When I give a sales keynote, I try to blend inspiration and actionable content. I want people to feel the emotional resonance and get excited about what they’re doing. After all, there’s a lot of reason for optimism. I think it’s the greatest time in the world to be in sales. But I also want people to think more deeply about their approach to the customer and to the marketplace so they’re positioned to win — and win more consistently.

5 Elements of an Engaging Sales Kickoff Agenda

Event planning is essential to a successful SKO. A seamless kickoff looks easy only because of the careful planning and hard work carried out in the weeks leading up to the event. As someone who’s participated in, spoken at and helped plan these crucial meetings, here are some sales kickoff ideas for you to consider.

The Right Length and Mix

The best sales organizations today are blending in-person and virtual events to get the most impact throughout the year. Many companies have one big annual meeting in person that lasts two or three days. They supplement this with virtual meetings as the year progresses to maintain connection and throughputs. Your mix may vary, but keep in mind the flexibility of virtual events and the power of in-person connection.

The length of your event affects your agenda. With a SKO lasting two or three days, you can do a little bit of everything: the “state of the union” speech about the organization, customer panels and focus groups, product-specific training, sales scenarios, celebrations and more. And you can also get people really excited, engaged and inspired about the future. 

Engaging and Relevant Content

Your sales kickoff is a time to celebrate and enjoy each other’s company. But sales executives and C-suite leaders also want to drive an outcome or result. That’s where getting your content right is essential. Don’t just copy another sales playbook — your SKO agenda should match the needs of your company and the marketplace. The keynotes, breakout sessions and workshops that work for one business might not make sense for yours.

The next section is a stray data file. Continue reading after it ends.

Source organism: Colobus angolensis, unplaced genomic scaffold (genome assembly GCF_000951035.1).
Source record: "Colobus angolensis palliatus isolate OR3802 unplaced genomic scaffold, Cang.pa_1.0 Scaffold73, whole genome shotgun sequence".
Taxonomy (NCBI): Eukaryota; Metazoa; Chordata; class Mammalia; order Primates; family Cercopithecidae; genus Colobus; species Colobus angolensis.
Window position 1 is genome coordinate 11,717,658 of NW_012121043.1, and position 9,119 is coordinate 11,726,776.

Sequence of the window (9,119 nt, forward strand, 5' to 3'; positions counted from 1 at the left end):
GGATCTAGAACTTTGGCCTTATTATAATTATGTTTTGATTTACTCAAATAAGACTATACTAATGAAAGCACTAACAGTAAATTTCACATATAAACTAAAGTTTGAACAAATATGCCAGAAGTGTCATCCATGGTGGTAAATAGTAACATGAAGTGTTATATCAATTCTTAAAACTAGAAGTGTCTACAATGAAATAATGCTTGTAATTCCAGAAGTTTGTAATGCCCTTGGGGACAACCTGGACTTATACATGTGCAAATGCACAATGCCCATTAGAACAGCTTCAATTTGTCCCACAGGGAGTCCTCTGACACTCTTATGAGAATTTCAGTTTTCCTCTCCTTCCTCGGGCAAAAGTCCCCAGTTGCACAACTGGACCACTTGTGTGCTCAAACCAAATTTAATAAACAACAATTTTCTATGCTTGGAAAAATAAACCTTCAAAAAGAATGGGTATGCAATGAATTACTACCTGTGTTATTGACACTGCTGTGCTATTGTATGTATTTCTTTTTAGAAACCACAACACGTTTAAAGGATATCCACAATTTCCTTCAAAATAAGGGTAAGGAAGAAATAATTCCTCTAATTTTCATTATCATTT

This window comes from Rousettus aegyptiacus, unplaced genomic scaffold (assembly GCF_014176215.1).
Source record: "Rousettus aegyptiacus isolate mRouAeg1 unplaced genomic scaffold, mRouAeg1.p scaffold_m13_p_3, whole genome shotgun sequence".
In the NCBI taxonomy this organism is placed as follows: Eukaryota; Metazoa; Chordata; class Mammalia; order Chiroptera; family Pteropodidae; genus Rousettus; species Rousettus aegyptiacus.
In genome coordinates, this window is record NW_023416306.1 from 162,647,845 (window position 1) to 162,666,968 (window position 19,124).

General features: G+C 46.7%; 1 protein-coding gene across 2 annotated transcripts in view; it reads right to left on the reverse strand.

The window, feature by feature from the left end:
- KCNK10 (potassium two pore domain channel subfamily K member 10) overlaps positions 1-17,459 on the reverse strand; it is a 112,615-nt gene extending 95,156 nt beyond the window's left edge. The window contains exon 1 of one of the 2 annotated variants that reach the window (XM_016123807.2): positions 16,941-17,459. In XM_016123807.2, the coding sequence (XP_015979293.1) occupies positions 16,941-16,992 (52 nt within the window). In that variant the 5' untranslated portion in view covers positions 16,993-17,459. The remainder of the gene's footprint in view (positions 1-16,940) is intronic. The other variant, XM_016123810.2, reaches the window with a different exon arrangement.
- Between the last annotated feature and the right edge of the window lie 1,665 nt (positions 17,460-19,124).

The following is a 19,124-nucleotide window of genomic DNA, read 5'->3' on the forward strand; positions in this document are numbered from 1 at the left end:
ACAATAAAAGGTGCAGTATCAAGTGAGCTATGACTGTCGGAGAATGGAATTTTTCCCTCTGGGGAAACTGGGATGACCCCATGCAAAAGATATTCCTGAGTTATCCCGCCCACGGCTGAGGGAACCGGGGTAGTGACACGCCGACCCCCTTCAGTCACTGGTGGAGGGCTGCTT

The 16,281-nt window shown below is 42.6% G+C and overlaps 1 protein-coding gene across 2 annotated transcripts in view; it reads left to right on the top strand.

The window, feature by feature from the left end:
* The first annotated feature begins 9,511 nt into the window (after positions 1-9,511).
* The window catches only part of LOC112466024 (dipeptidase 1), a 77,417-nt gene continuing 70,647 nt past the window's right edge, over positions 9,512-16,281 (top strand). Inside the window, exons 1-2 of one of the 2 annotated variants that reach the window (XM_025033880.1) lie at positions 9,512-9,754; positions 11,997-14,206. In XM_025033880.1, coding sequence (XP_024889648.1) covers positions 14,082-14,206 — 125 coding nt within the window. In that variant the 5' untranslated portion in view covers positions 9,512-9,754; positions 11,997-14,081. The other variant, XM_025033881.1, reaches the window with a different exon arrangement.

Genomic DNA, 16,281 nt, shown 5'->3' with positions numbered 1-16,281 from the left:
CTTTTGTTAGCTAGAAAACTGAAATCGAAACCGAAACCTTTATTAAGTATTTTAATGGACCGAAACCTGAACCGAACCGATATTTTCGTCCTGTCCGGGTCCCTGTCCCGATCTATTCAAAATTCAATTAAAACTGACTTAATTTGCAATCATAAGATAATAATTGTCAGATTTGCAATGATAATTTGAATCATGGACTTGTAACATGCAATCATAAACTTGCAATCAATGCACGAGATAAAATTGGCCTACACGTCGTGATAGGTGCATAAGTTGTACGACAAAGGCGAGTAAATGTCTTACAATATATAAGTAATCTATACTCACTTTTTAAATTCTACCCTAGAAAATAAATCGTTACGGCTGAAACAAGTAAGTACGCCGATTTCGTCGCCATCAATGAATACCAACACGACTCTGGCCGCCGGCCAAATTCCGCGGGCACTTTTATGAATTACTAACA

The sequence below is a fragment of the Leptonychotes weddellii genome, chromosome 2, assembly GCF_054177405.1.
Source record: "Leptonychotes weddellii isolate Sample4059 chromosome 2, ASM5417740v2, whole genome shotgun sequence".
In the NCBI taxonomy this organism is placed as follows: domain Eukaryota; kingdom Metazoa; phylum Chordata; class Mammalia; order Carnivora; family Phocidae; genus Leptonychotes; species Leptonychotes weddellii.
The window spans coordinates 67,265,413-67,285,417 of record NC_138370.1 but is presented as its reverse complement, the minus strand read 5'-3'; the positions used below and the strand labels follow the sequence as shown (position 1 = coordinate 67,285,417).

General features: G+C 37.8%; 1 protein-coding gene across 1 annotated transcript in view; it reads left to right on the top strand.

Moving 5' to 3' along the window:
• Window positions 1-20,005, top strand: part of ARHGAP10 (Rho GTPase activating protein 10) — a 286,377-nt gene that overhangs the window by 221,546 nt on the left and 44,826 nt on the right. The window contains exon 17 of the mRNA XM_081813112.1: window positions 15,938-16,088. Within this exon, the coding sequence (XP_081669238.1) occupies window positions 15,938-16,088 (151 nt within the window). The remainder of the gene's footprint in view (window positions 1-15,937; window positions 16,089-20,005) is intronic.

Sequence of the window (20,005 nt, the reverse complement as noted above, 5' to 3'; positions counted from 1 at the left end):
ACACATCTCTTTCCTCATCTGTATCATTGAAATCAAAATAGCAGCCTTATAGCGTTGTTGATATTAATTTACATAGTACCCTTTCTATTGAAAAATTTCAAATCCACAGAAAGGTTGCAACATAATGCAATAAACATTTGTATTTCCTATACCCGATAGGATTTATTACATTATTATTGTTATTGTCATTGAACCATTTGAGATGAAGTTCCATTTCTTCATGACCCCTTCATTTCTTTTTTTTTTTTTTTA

Aim for content that is inspiring yet actionable. I think storytelling in sales is such an important part of how we relate and connect. And it’s certainly a big part of sales excellence. So is education — arm your sales team with practical tools and strategies they can immediately apply. 

When you bring in outside speakers, look for powerful storytellers who will tailor their talks to your company’s needs and competitive landscape. They should be engaging and powerful storytellers, not speakers who recite a long list of data points. Great speakers can help your sellers shift their thinking in terms of what actually drives the value exchange and competitive advantage.

Planning as Co-Creation 

A great kickoff isn’t a one-person job. Make sure you’re Involving the sales team and other key stakeholders throughout the planning process. Ask for their input on what they most need. What’s on their hearts and minds? What are the opportunities they want to capitalize on? What are the competitive barriers? 

Involving and listening to your team can make SKOs more tailored and effective, even if it feels slower and more uncertain at first. Remember that the magic of creation is in taking the risk. By adopting a co-creation mindset, your content and activities will directly align with the team’s real-world experiences and obstacles.

Interactive and Immersive Learning Experiences

Presentations are a staple of any sales meetings, but sitting in ballrooms and conference rooms all day can deflate your team instead of energizing them. Stop being passive and embrace an SKO that’s interactive and engaging.